When is intimacy painful? by Pauline Ryeland

No-one should be experiencing pain with intercourse and we need to investigate what is causing this.

The last thing you feel like is having sex when there’s pain. There’s two reasons for this, the first most logical one is that it hurts and the other is that your libido switches off.  The libido switches off because the neurological pathways between the brain and genitals are picking up the signals of pain, so it switches off as a protective mechanism.

Some questions you can ask yourself:

  • Does the pain happen all the time?
  • Is it only some of the time
  • Does it happen only in certain positions
  • Am I fully aroused
  • Am I lubricated enough

As we start to go through peri, pre and menopause the estrogen we produce lessens.  This impacts our vaginal wall as we start to lose elasticity and collagen growth in the vaginal wall.  This in turn affects how lubricated we are on arousal and so if we have intercourse and are not fully aroused and engorged in the whole of the vulva, clitoral area then it can create what I call internal chafing.  This leads to becoming painful. There are other things that can create vaginal pain which can come from adhesions formed from surgeries anywhere in the body.

Adhesions are a little like octopus tendrils and travel throughout the body, through muscle, fibre, tissue, tendons and can attach to organs and bones.  Sexological Body Worker’s are trained  to start breaking down those adhesions.

Other factors that I take into consideration when assessing vaginal pain are:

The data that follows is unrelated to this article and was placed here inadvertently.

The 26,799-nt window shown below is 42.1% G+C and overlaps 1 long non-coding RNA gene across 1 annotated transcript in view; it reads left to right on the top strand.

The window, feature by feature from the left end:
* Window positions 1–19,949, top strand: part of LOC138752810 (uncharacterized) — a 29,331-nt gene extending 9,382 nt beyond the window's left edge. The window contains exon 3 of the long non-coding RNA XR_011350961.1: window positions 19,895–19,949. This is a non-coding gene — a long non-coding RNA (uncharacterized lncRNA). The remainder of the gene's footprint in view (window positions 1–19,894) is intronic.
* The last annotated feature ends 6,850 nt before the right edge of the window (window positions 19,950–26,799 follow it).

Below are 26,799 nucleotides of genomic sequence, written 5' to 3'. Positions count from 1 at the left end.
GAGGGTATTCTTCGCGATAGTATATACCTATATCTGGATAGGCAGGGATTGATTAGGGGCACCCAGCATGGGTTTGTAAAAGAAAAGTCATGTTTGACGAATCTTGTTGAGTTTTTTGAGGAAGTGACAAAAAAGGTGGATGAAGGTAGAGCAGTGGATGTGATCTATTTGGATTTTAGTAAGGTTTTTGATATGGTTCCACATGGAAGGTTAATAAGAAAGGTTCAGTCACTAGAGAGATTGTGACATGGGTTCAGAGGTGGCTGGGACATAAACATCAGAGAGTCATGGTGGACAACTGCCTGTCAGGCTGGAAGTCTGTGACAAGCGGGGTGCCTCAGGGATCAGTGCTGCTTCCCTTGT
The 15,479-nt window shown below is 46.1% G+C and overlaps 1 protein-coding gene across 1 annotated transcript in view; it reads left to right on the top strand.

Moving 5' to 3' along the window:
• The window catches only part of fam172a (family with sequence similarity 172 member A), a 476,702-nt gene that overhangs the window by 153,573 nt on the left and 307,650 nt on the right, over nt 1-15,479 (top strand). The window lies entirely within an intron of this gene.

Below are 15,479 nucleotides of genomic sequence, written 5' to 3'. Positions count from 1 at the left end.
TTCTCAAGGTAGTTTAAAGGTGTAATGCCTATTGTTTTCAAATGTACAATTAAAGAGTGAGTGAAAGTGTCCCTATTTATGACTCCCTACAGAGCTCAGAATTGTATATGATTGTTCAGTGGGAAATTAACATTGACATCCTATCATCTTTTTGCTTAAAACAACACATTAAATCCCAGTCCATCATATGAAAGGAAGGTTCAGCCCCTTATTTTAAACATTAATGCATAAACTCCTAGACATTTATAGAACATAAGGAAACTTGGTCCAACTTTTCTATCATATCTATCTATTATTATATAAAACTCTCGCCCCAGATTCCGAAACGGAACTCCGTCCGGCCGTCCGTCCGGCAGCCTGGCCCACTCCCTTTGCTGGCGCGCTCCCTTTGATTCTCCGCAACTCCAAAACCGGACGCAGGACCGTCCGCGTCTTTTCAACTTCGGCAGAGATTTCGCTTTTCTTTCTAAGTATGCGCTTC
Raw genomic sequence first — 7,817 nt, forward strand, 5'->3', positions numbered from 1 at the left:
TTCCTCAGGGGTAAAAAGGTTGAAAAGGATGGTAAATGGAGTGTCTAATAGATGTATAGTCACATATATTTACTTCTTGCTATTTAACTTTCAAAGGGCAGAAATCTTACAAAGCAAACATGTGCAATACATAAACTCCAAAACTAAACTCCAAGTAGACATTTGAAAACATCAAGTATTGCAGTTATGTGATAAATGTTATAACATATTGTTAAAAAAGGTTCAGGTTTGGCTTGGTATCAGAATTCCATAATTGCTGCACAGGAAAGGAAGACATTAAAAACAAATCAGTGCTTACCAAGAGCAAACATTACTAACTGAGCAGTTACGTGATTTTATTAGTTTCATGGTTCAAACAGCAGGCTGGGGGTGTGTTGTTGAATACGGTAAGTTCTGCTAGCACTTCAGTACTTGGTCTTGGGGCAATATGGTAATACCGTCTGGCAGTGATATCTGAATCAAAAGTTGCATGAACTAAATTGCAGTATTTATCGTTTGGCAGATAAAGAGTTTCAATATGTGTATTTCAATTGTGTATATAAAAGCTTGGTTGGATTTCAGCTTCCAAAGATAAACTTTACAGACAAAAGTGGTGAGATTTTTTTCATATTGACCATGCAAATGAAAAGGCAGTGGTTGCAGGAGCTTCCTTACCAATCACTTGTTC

• Episiotomies or natural tears with childbirth
  • Miscarriages
  • Abortions
  • Painful periods
  • Endometriosis
  • Pelvic floor pain
  • Lower back pain
  • Coccyx pain
  • Vaginisumus
  • Vulvodynia
  • Vaginal atrophe
  • UTI’s
  • Lichens disease
  • Cancer in the genitial area
  • Hysterectomies
  • Ectopic pregnancies
  • Any surgeries where adhesions have formed

When pain is present it can also create genital numbness or inflammation internally.

So if you’re experiencing pain, how do we reverse that so you go back to having pain free sex?

There are several approaches I take to reverse this and once all the above considerations are taken into account a plan can be created to move forward.

The good news is that it is 100% reversible and you can go back to having a normal sex life again!

Pauline Ryeland, Intimacy Whisperer

Pauline Ryeland

Pauline Ryeland

Pauline Ryeland, Intimacy Whisperer®, is a Sex, Libido, Relationship Coach & Educator, working with individuals & couples experiencing challenges with sex and relationships.

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